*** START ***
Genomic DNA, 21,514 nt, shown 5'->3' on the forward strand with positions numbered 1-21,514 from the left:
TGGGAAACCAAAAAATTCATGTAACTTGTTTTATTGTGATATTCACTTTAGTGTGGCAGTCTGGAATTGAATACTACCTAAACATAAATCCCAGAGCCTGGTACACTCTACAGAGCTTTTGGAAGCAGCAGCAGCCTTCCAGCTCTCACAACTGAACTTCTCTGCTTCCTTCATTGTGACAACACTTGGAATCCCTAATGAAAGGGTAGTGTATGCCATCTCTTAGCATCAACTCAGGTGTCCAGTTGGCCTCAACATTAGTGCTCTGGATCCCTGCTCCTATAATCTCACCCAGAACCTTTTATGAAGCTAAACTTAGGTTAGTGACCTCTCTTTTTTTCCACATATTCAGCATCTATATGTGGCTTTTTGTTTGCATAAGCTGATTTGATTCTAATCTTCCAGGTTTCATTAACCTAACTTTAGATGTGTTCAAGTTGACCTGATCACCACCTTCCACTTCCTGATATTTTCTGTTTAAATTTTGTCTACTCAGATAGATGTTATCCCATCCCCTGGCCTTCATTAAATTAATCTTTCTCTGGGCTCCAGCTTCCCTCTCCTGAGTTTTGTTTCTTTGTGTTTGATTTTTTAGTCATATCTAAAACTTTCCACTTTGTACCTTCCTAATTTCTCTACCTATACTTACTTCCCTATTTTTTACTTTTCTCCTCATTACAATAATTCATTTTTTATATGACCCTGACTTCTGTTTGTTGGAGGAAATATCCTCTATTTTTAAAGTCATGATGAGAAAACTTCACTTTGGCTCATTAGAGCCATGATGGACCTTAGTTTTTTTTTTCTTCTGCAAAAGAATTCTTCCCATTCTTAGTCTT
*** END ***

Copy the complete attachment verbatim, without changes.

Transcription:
Genomic DNA, 21,514 nt, shown 5'->3' on the forward strand with positions numbered 1-21,514 from the left:
TGGGAAACCAAAAAATTCATGTAACTTGTTTTATTGTGATATTCACTTTAGTGTGGCAGTCTGGAATTGAATACTACCTAAACATAAATCCCAGAGCCTGGTACACTCTACAGAGCTTTTGGAAGCAGCAGCAGCCTTCCAGCTCTCACAACTGAACTTCTCTGCTTCCTTCATTGTGACAACACTTGGAATCCCTAATGAAAGGGTAGTGTATGCCATCTCTTAGCATCAACTCAGGTGTCCAGTTGGCCTCAACATTAGTGCTCTGGATCCCTGCTCCTATAATCTCACCCAGAACCTTTTATGAAGCTAAACTTAGGTTAGTGACCTCTCTTTTTTTCCACATATTCAGCATCTATATGTGGCTTTTTGTTTGCATAAGCTGATTTGATTCTAATCTTCCAGGTTTCATTAACCTAACTTTAGATGTGTTCAAGTTGACCTGATCACCACCTTCCACTTCCTGATATTTTCTGTTTAAATTTTGTCTACTCAGATAGATGTTATCCCATCCCCTGGCCTTCATTAAATTAATCTTTCTCTGGGCTCCAGCTTCCCTCTCCTGAGTTTTGTTTCTTTGTGTTTGATTTTTTAGTCATATCTAAAACTTTCCACTTTGTACCTTCCTAATTTCTCTACCTATACTTACTTCCCTATTTTTTACTTTTCTCCTCATTACAATAATTCATTTTTTATATGACCCTGACTTCTGTTTGTTGGAGGAAATATCCTCTATTTTTAAAGTCATGATGAGAAAACTTCACTTTGGCTCATTAGAGCCATGATGGACCTTAGTTTTTTTTTTCTTCTGCAAAAGAATTCTTCCCATTCTTAGTCTT